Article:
A sensory and poetic guide to the island of Cyprus.
The island of Cyprus has been a site of global history and conquest, and its strategic position means it has been coveted by one foreign power after another. The Phoenicians, Greeks, Romans, Byzantines, Venetians, Genoese, Ottomans, and British have all left their mark. Along with the Roman and Byzantine ruins of Salamis, the island holds impressive monuments dating from the Frankish and Venetian times: the Abbey of Bellapais, the fortified harbor of Kyrenia, and the magnificent cathedrals of Nicosia and Famagusta, the setting for Shakespeare’s Othello.
Having lived in Cyprus for three years, Joachim Sartorius returns to the island’s cultures and legends and brings to life the colors and lights of the Levant area of the Middle East. He sifts through the sediments of the island’s history, including its division after the Turkish invasion of 1974 and the difficulties that followed. Rather than focusing solely on historical or political factors, this book is the work of a poet, who, with the help of both Greek and Turkish Cypriot friends, tries to understand this unique place.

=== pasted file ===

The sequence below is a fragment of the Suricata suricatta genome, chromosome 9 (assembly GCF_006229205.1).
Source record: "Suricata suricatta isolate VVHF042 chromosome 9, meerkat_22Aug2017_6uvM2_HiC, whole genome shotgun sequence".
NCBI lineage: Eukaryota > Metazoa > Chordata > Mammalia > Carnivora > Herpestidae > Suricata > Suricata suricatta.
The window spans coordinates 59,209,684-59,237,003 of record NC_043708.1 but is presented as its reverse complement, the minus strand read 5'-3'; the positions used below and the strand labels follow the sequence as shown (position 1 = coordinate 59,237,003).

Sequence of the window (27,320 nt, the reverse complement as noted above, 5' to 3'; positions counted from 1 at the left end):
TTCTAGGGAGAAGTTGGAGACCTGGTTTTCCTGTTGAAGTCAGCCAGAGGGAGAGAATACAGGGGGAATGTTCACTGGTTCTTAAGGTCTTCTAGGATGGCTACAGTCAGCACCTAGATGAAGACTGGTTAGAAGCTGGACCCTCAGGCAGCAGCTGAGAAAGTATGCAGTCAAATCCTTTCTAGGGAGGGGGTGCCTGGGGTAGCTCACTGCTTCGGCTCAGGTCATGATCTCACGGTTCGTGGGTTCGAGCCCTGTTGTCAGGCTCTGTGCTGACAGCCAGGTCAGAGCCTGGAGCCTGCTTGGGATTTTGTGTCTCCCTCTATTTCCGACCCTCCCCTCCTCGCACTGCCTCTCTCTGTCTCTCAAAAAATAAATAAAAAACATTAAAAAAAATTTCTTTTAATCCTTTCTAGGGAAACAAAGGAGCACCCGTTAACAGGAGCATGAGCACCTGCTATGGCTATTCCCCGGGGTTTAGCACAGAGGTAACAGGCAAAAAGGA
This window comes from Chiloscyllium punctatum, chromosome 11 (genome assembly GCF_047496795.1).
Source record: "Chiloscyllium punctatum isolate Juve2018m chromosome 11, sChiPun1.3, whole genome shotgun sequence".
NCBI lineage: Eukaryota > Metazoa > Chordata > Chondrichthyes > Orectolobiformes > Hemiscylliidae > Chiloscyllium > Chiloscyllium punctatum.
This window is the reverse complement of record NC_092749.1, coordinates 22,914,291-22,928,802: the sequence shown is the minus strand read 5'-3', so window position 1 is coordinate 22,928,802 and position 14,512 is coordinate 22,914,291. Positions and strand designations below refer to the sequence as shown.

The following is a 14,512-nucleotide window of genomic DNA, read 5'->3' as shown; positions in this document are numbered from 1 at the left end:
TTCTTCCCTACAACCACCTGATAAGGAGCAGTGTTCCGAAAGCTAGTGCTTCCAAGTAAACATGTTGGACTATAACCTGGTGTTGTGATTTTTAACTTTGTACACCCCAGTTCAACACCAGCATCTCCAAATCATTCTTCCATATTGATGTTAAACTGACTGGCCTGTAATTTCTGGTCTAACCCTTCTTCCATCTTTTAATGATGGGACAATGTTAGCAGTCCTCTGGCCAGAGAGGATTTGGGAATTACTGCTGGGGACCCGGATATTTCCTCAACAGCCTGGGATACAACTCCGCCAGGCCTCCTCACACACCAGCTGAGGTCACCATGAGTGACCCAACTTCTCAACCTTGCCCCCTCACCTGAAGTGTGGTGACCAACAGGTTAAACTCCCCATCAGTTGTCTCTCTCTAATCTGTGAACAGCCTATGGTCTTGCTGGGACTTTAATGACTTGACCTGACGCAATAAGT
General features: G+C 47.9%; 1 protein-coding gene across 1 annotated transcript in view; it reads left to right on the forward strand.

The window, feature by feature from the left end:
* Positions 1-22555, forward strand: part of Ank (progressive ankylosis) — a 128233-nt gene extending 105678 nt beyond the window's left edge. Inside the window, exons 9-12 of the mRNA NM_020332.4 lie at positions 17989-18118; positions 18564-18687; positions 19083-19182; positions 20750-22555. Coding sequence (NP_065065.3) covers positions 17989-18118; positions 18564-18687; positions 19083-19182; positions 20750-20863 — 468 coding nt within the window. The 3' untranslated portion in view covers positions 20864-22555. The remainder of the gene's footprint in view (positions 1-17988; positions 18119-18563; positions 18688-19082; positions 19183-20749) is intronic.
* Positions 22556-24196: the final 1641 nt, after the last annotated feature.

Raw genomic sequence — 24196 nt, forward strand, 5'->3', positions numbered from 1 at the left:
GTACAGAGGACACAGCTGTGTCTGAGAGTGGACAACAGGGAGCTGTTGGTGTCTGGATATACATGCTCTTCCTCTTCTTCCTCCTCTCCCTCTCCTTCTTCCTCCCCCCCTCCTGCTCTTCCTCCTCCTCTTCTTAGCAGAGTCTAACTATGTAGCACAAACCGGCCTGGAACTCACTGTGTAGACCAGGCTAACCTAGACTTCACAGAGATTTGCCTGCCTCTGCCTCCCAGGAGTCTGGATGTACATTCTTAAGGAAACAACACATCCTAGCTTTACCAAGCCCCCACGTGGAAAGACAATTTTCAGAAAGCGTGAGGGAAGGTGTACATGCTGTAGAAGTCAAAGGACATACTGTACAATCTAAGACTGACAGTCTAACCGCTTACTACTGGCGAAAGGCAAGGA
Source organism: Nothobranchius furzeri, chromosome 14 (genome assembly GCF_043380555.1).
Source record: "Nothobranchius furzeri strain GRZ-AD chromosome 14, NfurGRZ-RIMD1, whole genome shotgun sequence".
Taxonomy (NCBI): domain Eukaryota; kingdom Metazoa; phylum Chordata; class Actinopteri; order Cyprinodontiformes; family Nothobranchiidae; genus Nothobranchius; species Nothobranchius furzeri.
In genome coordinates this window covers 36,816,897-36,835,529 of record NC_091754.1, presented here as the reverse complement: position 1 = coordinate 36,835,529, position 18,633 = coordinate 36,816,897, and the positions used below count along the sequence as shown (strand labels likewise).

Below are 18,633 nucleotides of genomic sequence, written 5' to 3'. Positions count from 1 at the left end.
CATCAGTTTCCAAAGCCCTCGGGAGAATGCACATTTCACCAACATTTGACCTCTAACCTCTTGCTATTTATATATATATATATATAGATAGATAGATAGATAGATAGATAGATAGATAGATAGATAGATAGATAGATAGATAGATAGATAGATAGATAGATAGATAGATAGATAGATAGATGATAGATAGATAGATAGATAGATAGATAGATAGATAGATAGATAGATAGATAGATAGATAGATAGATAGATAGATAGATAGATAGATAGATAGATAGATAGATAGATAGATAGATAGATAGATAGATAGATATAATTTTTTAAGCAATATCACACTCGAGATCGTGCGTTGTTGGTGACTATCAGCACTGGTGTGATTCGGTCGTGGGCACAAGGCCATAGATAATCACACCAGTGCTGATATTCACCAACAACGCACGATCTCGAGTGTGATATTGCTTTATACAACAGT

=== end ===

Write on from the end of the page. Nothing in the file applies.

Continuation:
About the Author
Joachim Sartorius is a writer, translator, and former diplomat. In 1996 he was made secretary general of the Goethe Institut, and he was the artistic director of the Berlin Festival from 2001 to 2011.
Stephen Brown is a playwright, translator, and cultural critic. His translations from German include Sartorius’s The Princes’ Islands and Birgit Haustedt’s Rilke’s Venice.
“A delightful book.”
— Times Literary Supplement
“A must-read for anyone heading to Cyprus or in need of a summery armchair getaway.”
“[A] delightful book… Sartorius is a skilled poet and writer… A joy to read.”
— Cyprus Mail